Ford settles ignition lawsuit; no recall, but deal could cost automaker $2.7 billion
Saturday, October 27th 2001, 12:00 am
News On 6
HAYWARD, Calif. (AP) _ Ford Motor Co. could end up paying $2.7 billion to repair millions of flawed ignition systems in a settlement that saves the automaker from a recall but still puts a dent in its bottom line after a series of financial setbacks.
The deal, approved Thursday, ends years of litigation over the faulty ignition systems that are believed to have contributed to as many as 11 deaths and 31 injuries.
Ford admitted no wrongdoing in the settlement, but agreed to reimburse owners nationwide who paid or will pay to repair the ignition systems, so long as the vehicle had less than 100,000 miles at the time of failure. Ford, which disputes the plaintiffs' $2.7 billion repair estimate, also will cover related costs, such as towing fees. Wrongful injury and death suits are not affected.
The settlement in the class-action lawsuit was the latest hardship to beset the automaker.
Ford has seen a 15 percent erosion in vehicle sales. It is spending $3 billion to replace 13 million Firestone tires. And in September, it recalled nearly 788,000 Windstar minivans with faulty parts that could catch fire. The company also is eliminating 4,000 to 5,000 white-collar jobs this year and has reduced auto production.
Ford lawyer Richard Warmer said the cost to repair the vehicles ``will not be something that will have a material effect on the company's financial position.''
Industry analysts, however, say the settlement is not good news for Ford.
``Unfortunately, it's a hit to their balance sheet, which is Ford's last remaining strength,'' said David Littmann, chief economist at Comerica bank.
Alameda Superior Court Judge Michael E. Ballachey, who said earlier that the automaker was living in an ``Alice in Wonderland'' dream by denying the ignition modules were defective, signed the settlement Thursday after weeks of closed-door negotiations.
The agreement came two months after The Associated Press reported that at least 11 deaths and 31 injuries were blamed on stalling vehicles. The AP also obtained internal Ford memos indicating the automaker had evidence its ignition design could make engines suddenly fail.
Critics note that the deal does nothing to remove from the road the estimated 12 million Fords nationwide equipped with the ignition system. The systems originally were installed in 20 million vehicles. These cars and trucks, including models of the popular Taurus, Mustang, Escort and Ranger, remain prone to stall without warning, according to Ford's internal documents.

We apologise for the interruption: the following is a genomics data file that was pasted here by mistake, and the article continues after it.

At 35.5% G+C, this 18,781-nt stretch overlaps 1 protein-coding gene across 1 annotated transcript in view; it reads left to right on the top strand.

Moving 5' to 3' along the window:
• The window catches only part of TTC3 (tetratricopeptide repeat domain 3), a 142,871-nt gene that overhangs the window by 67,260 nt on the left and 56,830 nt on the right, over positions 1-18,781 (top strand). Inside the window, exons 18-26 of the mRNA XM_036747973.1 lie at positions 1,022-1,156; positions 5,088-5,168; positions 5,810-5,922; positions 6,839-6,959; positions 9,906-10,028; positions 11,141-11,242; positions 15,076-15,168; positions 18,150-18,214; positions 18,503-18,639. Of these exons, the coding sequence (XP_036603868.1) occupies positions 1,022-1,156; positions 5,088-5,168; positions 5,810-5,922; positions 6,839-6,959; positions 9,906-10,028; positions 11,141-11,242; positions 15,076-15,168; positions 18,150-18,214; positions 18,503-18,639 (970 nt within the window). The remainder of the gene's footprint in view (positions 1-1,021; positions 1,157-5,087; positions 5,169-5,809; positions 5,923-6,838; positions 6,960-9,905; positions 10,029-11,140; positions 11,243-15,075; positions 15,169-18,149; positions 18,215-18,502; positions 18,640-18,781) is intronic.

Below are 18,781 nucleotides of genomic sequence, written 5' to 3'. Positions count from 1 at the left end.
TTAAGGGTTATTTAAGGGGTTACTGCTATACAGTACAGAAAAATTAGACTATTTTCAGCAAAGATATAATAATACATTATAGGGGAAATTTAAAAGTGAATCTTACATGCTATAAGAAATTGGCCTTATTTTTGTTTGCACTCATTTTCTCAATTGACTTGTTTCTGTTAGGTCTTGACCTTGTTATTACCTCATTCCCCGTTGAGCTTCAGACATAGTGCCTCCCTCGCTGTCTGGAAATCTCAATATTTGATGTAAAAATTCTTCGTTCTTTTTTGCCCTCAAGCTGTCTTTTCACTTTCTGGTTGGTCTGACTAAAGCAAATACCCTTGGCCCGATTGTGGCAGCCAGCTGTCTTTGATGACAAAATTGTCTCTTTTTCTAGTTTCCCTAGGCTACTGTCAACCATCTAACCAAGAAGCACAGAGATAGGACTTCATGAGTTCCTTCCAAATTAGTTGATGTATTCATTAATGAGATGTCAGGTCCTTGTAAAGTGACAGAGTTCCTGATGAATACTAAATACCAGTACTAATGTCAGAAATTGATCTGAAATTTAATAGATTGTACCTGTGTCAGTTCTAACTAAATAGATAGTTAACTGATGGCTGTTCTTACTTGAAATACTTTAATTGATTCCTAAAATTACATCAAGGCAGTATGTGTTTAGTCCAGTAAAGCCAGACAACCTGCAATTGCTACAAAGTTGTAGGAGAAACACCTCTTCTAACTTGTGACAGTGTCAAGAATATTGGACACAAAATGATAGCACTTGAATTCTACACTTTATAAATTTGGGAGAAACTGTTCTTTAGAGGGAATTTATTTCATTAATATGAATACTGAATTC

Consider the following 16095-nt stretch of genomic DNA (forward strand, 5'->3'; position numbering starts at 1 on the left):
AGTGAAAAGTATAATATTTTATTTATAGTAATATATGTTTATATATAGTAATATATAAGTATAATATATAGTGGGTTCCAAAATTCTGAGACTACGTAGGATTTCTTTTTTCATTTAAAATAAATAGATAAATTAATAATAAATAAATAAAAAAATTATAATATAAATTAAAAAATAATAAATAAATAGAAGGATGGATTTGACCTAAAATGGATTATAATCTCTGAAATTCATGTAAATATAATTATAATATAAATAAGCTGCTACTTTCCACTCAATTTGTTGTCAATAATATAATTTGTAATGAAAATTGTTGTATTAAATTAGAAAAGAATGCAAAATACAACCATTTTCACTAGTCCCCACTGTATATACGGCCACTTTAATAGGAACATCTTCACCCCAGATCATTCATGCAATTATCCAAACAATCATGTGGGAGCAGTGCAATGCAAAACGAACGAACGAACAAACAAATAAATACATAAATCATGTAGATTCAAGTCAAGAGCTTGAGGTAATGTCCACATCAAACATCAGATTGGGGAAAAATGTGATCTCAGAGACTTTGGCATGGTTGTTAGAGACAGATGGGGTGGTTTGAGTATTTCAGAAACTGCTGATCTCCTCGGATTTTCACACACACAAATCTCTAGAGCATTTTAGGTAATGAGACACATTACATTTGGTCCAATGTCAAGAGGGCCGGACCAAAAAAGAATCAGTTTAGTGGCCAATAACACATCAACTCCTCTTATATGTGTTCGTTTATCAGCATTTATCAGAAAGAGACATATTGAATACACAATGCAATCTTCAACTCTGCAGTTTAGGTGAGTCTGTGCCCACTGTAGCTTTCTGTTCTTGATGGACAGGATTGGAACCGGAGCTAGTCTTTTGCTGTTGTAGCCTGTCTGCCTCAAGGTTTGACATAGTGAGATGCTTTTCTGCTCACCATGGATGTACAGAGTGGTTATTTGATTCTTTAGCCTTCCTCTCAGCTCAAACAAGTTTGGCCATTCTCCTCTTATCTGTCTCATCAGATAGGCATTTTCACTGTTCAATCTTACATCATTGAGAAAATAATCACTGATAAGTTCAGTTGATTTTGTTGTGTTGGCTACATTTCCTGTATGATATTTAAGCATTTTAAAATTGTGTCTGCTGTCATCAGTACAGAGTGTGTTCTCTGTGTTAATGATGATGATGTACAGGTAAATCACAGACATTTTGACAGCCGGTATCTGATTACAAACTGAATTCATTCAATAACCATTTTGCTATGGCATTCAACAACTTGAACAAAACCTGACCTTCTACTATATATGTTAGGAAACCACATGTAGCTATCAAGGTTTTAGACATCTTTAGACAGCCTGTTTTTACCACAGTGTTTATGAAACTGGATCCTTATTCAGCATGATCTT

``I think it's as good as they could have possibly gotten, short of a recall,'' said Jeff Fazio, the lead attorney suing Ford.
Ballachey ruled that Ford knew as early as 1982 that the vehicles were prone to stalling, especially when engines grew hot, and that Ford failed to alert consumers and repeatedly deceived federal regulators by claiming the modules weren't flawed.
Had the case gone to trial later this year as planned, Ford could have been exposed to billions of dollars in damages under California consumer laws.
The lawsuit challenged Ford's placement of the thick film ignition (TFI) module, which regulates electric current to the spark plugs.
From 1983 to 1995, in 29 models, the module was mounted on the distributor near the engine block, where it was exposed to high temperatures. According to internal documents obtained by the AP, Ford had designed it this way to save up to $2 per vehicle and increase fuel economy.
One document indicates Ford knew the ignition devices should not be exposed to temperatures above 257 degrees. Another indicates Ford warned its engineers that many engines ran at temperatures higher than this, potentially resulting in ``rapid catastrophic failure.''
A former National Highway Traffic Safety Administration investigator told the AP that Ford concealed this information from federal safety regulators, who were studying hundreds of complaints about Ford vehicles stalling. Michael Brownlee, who oversaw the defects investigations, said the government might not have closed its four investigations if Ford had provided key documents.
Consumer groups backed the settlement but were frustrated nevertheless.
``If Ford were concerned about public safety, they would have recalled the vehicles,'' said Clarence Ditlow, who heads the Center for Automotive Safety.
Last week, Ford reported a third-quarter loss of $692 million, resulting in reduced dividends. Ford shares closed up 46 cents, or 2.9 percent, on Thursday after the announcement.